Making long-lived positronium atoms for antimatter gravity experiments

March 6, 2019 by Ana Lopes, CERN
The experimental set-up used by the AEgIS collaboration to make long-lived positronium. Credit: Ruggero Caravita/CER

The universe is almost devoid of antimatter, and physicists haven't yet figured out why. Discovering any slight difference between the behaviour of antimatter and matter in Earth's gravitational field could shed light on this question. Positronium atoms, which consist of an electron and a positron, are one type of antimatter atoms being considered to test whether antimatter falls at the same rate as matter in Earth's gravitational field. But they are short-lived, lasting a mere 142 nanoseconds – too little to perform an antimatter gravity experiment. Researchers are therefore actively seeking tricks to make sources of positronium atoms that live longer. In a paper published today in the journal Physical Review A, the AEgIS collaboration at CERN describes a new way of making long-lived positronium.

To be useful for gravity experiments, a source of atoms needs to produce long-lived atoms in , and with known velocities that can be controlled and are unaffected by disturbances such as electric and magnetic fields. The new AEgIS source ticks all of these boxes, producing some 80 000 positronium atoms per minute that last 1140 nanoseconds each and have a known velocity (between 70 and 120 kilometres per second) that can be controlled with a high precision (10 kilometres per second).

The trick? Using a special positron-to-positronium converter to produce the atoms and a single flash of ultraviolet laser light that kills two birds with one stone. The laser brings the atoms from the lowest-energy electronic state to a long-lived higher-energy state and can select among all of the atoms only those with a certain velocity.

This is not the first time that researchers have produced a source of long-lived positronium atoms. There are other techniques that do so, including one that involves bringing the atoms to electronic states called Rydberg states, and which could also be used to perform gravity experiments with positronium. But all of these are very sensitive to electric and magnetic fields, which influence the atoms' velocity and would need to be factored into future gravity measurements. The new method devised by AEgIS is "cleaner," in that it is almost insensitive to these fields.

The next step on the long path to measuring the effect of on positronium with the new AEgIS source (the AEgIS team and other CERN collaborations mainly plan to take measurements with antihydrogen atoms) will be to confirm that the produced are electrically neutral. CERN's accelerator complex is currently shut down for a major two-year upgrade programme, so most experiments at the Laboratory, which require a beam of protons, have ceased to operate during this period. An advantage of this positronium experiment is that it doesn't require protons, so it can continue to be operated during the shutdown.

Explore further: Does antimatter weigh more than matter? Lab experiment to find out the answer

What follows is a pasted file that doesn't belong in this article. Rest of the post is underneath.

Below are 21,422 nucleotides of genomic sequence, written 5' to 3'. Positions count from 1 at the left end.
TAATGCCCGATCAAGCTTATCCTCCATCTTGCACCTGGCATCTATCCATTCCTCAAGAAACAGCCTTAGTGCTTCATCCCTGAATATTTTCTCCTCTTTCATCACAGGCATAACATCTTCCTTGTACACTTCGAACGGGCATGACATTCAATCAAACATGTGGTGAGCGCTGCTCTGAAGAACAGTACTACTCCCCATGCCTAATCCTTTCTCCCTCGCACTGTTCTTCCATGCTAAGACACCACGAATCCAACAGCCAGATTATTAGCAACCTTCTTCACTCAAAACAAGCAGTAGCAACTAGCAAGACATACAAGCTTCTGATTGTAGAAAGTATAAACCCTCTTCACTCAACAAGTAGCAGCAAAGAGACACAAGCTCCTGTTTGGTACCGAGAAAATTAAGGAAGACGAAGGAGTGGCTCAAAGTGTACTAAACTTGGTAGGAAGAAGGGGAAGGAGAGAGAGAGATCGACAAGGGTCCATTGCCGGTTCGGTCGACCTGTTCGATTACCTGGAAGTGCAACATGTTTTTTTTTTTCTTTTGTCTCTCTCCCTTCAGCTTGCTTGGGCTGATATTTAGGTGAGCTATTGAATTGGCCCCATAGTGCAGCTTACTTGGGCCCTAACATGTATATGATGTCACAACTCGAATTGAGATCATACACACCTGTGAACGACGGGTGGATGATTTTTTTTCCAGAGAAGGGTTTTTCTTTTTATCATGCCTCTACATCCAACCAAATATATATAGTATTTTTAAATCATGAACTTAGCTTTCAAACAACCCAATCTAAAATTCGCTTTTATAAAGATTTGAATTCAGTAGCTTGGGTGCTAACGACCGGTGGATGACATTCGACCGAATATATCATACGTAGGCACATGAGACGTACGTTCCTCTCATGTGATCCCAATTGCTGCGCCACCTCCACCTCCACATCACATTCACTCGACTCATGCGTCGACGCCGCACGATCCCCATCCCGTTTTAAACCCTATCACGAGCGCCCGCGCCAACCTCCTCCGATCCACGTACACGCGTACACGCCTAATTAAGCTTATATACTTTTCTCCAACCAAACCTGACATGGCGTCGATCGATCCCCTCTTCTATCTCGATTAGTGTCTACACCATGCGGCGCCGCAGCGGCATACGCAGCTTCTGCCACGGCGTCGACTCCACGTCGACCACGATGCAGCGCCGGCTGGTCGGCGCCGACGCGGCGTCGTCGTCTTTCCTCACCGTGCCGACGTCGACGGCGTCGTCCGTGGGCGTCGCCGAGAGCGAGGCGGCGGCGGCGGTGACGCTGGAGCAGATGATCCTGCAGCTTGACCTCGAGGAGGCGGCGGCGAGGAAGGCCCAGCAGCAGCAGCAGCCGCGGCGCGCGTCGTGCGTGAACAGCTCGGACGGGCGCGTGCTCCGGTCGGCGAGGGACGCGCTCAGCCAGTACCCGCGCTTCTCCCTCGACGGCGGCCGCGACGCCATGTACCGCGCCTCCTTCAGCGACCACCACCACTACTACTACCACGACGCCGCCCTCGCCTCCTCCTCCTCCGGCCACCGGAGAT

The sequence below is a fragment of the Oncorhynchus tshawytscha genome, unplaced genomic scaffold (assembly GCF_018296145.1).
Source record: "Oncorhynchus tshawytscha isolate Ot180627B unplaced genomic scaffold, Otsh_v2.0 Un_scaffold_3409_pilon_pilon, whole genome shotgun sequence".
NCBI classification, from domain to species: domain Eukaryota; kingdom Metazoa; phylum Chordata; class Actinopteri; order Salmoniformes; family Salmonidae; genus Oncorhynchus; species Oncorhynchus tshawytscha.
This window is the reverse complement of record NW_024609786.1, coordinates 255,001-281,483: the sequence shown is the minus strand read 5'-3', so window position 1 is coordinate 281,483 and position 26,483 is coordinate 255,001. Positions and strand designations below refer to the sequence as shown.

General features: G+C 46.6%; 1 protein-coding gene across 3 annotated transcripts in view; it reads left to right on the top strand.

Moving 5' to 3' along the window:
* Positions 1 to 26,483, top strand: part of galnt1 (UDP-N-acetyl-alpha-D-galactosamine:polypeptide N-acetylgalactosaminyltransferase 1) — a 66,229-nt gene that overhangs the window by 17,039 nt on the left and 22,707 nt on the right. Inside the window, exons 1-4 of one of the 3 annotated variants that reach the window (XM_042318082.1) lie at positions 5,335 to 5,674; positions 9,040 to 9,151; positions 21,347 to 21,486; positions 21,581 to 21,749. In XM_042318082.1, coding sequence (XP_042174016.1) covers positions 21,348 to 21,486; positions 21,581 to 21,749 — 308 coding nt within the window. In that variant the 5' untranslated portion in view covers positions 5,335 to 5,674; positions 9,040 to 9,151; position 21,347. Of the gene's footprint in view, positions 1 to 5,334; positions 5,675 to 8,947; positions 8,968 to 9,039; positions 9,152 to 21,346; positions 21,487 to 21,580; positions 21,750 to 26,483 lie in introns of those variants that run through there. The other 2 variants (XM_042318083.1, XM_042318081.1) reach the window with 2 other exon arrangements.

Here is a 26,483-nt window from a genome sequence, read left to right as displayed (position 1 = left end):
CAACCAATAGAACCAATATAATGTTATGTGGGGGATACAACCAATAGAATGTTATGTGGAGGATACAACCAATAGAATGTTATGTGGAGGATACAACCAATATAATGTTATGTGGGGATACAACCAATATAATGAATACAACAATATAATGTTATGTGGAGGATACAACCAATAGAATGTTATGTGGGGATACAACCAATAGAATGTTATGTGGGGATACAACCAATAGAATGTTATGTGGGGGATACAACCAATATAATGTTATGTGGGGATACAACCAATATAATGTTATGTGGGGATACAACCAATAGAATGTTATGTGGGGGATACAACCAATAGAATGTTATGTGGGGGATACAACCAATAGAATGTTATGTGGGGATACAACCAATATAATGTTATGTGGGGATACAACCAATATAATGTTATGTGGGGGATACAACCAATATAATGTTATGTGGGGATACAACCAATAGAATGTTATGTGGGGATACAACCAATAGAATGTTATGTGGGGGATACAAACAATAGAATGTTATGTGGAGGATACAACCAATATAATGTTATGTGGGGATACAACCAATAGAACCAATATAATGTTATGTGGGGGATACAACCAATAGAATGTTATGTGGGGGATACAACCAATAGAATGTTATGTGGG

More information: C. Amsler et al. Velocity-selected production of 2S3 metastable positronium, Physical Review A (2019). DOI: 10.1103/PhysRevA.99.033405

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2 / 5 (1) Mar 06, 2019
Anti-gravity concept using accelerated bi-directional positrons, 9 years ago.
Da Schneib
3.7 / 5 (3) Mar 06, 2019
This is cool, and a very necessary experiment. We'll have to get to antihydrogen too, but we need to test both the lepton sector and the baryon sector, so if this one's easier it makes sense to do it first.
1 / 5 (1) Mar 06, 2019
if we can ever figure out the higgs boson, then lookout universe.
1 / 5 (2) Mar 06, 2019
Positronium atoms, which consist of an electron and a positron
They make an atom out of an electron and its anti-matter counterpart?? Why doesn't it annihilate itself "immediately"?
5 / 5 (2) Mar 07, 2019
@carbon_unit: because they orbit each other.
4 / 5 (4) Mar 07, 2019
produce the atoms and a single flash of ultraviolet laser light that kills two birds with one stone.

Dammit. You got a UV laser. Why do you need to resort to stones to kill birds?
5 / 5 (1) Mar 07, 2019
They make an atom out of an electron and its anti-matter counterpart?? Why doesn't it annihilate itself "immediately"?
They excite the atom before it can annihilate into a long-lived higher-energy state. Similar to the big bang where virtual particle pairs were excited enough to become real particles except gamma rays were used in the big bang instead of lasers.
5 / 5 (1) Mar 07, 2019
Note - most of the science world would be thrilled if they could make a billion plus one electrona for every billion positrons. That way they could then explain the excess of matter over antimatter. But that would destroy my opinion about a parallel universe of antimatter created at the big bang as evidenced by the area around the cold spot on the WMAP map.
5 / 5 (2) Mar 07, 2019
Particle Antiparticle is Chiral

The universe is almost devoid of antimatter, and physicists haven't yet figured out why!
The reason is as simple as antimatter its self
the antiparticle of the particle
the difference
in the electric charge
electrons have - charge
positrons have + charge
protons have + charge
antiprotons have – charge
the reason lies in the proton
the proton repels all positrons
and attracts all electrons
the reason lies deep on the proton
in a similar way right hander's dominate
as in nature this has its roots
in the rotational spirals of atomic structures
The difference in particle antiparticle is chiral
5 / 5 (1) Mar 07, 2019
the reason lies in the proton
the proton repels all positrons
Yes and antiprotons don't like electrons so the antiprotons and positrons packed their bags and went to a parallel universe at the big bang..

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